Democrats introduced legislation in both houses of Congress Wednesday to repeal the Defense of Marriage Act, the 1996 law barring the federal government from recognizing legal same-sex marriages.
"The time has come for the federal government to recognize that every American family deserves all of the legal protections afforded to couples who are married under state law," said Vermont Senator Patrick Leahy.
Added New York Sen. Kirsten Gillibrand: "Every loving, committed couple deserves the basic human right to get married, start a family, and have access to all the same rights and privileges that my husband and I enjoy."
The proposed legislation, The Respect for Marriage Act, would repeal DOMA, allowing married same-sex couples to receive federal marriage benefits. Under current law, married same-sex couples cannot file federal income taxes jointly, receive spousal benefits under Social Security, or take unpaid leave under the Family and Medical Leave Act due to illness, among other benefits afforded straight married couples.
The Senate bill, introduced by California Sen. Dianne Feinstein, has 19 co-sponsors, all of whom are Democrats. A matching bill - also sponsored solely by Democrats - was introduced in the House.
At an event to announce the bill today, Feinstein introduced a couple that she said was one of more than 18,000 legally married same-sex couples in her state that are being denied equal rights.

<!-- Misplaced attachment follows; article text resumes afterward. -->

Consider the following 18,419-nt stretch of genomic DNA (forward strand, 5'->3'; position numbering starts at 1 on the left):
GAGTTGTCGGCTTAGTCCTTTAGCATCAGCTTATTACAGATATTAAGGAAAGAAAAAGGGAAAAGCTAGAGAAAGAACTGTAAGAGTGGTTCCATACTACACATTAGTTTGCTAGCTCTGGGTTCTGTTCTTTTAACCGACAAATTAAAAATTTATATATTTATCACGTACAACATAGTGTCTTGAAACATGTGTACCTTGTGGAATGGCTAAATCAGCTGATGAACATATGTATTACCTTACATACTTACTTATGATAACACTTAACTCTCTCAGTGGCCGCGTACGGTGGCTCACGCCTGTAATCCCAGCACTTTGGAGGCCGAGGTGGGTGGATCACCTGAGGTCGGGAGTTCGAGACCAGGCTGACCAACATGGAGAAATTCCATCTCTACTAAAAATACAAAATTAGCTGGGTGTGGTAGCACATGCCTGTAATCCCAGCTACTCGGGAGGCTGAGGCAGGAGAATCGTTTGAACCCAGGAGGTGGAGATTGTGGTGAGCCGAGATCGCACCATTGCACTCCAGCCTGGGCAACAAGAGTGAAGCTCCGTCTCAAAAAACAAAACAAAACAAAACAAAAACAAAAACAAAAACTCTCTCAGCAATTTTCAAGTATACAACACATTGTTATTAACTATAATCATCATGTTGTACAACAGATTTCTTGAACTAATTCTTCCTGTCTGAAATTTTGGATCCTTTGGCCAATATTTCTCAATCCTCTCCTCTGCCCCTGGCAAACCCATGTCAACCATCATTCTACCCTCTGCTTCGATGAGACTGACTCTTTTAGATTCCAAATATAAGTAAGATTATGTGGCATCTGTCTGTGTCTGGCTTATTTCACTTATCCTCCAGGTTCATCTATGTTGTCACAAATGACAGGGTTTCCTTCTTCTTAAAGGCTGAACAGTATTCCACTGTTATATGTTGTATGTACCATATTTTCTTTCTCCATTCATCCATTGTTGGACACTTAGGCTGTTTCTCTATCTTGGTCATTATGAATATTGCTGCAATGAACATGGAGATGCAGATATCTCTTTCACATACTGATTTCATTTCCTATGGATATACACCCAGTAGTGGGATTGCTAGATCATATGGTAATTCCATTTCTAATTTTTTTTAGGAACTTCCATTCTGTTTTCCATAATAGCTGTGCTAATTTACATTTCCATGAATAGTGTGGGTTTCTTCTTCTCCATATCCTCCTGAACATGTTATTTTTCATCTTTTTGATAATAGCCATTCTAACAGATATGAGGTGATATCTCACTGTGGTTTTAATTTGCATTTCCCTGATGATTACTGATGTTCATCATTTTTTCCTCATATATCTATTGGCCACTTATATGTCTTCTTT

President Obama's Justice Department announced last month it would. The president has long opposed DOMA, but until last month his Justice Department defended it against court challenges.
The GOP-led House has vowed to step in to defend DOMA against challenges, however, a sign that the legislation introduced Wednesday would seem to face long odds for passage.
The gay rights group Human Rights Campaign, in coordination with Greenberg Quinlan Rosner Research, released a poll Tuesday finding that 51 percent of voters oppose DOMA, while 34 percent favor the law.
"The debate over DOMA isn't about whether you favor marriage equality, it's about whether the government can pick and choose which marriages they like, and which they don't," Human Rights Campaign President Joe Solmonese said in a statement.
Five states and the District of Columbia currently allow same-sex marriage.